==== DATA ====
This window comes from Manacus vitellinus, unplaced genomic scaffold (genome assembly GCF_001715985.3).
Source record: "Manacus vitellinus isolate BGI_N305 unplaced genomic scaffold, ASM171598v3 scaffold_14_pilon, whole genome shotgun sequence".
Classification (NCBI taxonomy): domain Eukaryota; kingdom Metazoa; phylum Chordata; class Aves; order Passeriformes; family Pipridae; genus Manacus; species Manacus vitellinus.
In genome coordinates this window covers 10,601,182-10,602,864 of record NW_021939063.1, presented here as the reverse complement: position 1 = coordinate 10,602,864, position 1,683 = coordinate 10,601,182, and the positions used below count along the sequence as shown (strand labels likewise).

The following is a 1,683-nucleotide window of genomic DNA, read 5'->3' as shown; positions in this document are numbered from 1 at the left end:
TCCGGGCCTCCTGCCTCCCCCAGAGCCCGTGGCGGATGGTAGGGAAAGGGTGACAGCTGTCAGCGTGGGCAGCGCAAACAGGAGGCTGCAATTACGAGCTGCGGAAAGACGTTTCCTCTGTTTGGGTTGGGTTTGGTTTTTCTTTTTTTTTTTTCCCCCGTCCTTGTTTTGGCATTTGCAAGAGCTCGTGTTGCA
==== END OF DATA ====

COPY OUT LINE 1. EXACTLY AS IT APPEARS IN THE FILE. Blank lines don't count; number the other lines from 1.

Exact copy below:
This window comes from Manacus vitellinus, unplaced genomic scaffold (genome assembly GCF_001715985.3).